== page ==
Liberal market states promote the responsible consumption of potentially dangerous commodities. But the work of enforcing sumptuary law is in fact delegated to service employees in the private sector. In this article such work is termed sumptuary labor. Although the ability of states to privatize sumptuary enforcement is a remarkable accomplishment, it is by no means a seamless one. Drawing on ethnographic fieldwork among bartenders and casino dealers, the article elaborates patterned conflicts of interest that arise during the performance of sumptuary labor. Both firms and workers may fail to ensure eligibility for consumption, prevent overindulgence, or guarantee the purity of the problematic commodity. The article concludes by theorizing how liberal market states manage the potential decoupling of sumptuary policy and practice.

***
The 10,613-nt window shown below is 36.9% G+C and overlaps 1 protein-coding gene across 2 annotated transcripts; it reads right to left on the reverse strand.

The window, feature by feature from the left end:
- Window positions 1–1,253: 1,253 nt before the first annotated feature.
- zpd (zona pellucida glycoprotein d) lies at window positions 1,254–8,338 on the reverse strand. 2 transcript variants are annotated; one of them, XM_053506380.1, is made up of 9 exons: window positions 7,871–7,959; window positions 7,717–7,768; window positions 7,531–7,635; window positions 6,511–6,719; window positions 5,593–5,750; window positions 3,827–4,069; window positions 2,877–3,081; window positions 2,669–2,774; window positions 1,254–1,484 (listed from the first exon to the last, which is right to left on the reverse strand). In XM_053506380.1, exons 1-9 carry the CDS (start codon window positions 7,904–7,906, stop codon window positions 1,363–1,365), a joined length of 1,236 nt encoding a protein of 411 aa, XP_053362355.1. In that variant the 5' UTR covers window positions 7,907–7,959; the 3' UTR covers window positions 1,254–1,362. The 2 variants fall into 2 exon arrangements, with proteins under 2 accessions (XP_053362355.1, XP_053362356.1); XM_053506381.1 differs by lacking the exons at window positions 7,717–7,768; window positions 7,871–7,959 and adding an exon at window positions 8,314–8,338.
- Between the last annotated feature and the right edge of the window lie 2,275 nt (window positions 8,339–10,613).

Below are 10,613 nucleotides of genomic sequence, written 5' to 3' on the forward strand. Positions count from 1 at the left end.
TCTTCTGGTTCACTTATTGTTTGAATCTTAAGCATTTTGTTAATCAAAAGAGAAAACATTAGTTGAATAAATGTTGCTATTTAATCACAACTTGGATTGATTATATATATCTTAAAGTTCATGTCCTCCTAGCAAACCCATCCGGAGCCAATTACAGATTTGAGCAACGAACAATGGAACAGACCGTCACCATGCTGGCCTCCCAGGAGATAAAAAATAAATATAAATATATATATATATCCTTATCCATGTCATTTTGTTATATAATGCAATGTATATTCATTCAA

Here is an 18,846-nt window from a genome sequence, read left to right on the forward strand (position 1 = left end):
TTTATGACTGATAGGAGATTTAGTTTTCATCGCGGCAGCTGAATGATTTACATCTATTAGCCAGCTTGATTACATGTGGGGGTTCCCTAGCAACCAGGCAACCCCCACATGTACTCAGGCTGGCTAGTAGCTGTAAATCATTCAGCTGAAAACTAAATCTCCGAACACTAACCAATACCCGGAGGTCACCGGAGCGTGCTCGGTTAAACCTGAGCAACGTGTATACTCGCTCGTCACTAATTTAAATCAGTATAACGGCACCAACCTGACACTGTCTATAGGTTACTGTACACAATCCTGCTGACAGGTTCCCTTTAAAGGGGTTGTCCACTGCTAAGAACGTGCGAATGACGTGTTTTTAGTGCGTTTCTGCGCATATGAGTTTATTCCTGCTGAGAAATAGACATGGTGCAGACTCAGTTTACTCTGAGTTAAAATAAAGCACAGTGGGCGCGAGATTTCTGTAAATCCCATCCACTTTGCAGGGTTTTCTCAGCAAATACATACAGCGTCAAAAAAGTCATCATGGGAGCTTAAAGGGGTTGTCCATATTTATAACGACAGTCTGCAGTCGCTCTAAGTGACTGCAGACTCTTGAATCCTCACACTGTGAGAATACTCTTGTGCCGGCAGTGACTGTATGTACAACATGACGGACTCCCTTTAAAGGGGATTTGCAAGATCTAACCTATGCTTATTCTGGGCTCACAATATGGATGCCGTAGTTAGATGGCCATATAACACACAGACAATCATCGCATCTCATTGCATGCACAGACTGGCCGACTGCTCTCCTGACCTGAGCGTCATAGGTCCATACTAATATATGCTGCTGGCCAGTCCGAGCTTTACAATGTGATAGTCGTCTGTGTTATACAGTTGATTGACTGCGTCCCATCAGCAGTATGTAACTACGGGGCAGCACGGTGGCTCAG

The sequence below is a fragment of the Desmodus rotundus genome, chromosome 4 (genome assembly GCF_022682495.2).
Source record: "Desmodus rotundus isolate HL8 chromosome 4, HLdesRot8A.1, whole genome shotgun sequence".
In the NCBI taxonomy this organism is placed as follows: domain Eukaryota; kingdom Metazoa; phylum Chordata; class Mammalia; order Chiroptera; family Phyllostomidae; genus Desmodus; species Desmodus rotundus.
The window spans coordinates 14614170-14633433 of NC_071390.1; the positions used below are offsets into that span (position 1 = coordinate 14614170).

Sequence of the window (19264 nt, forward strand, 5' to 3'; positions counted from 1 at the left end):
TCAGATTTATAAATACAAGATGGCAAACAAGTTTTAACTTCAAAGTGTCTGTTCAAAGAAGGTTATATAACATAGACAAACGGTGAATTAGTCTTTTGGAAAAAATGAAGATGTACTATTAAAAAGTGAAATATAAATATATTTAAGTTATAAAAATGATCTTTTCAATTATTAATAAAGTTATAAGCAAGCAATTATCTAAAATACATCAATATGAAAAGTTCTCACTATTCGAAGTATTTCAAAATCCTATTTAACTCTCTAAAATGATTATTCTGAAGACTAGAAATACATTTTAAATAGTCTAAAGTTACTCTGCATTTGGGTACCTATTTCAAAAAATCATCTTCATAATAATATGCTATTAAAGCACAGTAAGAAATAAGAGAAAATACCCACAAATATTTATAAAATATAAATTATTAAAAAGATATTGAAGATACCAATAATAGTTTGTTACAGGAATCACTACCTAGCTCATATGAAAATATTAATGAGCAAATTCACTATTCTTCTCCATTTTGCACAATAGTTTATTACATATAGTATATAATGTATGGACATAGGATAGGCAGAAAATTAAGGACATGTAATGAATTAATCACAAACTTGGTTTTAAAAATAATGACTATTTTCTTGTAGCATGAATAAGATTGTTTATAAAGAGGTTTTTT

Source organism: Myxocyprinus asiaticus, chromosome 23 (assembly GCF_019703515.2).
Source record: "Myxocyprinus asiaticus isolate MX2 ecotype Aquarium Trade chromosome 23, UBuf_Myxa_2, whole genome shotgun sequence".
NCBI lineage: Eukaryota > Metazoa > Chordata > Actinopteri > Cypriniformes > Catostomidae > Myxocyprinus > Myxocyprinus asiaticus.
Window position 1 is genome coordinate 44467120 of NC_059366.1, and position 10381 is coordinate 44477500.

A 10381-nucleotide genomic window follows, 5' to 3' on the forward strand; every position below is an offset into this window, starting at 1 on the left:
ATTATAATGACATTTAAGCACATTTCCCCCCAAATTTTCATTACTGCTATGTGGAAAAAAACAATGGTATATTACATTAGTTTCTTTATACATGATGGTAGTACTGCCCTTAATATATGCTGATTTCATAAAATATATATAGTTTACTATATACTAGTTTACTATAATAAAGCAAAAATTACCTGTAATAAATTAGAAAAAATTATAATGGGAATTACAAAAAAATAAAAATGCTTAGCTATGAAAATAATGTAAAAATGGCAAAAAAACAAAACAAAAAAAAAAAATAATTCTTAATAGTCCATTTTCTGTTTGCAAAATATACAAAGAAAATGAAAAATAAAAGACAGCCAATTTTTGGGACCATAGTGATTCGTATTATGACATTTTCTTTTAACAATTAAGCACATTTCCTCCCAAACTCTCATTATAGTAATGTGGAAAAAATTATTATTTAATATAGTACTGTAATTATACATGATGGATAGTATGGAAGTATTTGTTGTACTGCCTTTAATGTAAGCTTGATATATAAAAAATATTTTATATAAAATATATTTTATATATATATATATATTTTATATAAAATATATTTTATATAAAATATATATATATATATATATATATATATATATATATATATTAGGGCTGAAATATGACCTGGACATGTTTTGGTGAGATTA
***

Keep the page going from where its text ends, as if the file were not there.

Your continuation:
ASJC Scopus subject areas
- Sociology and Political Science
- Social Sciences (miscellaneous)
- Political Science and International Relations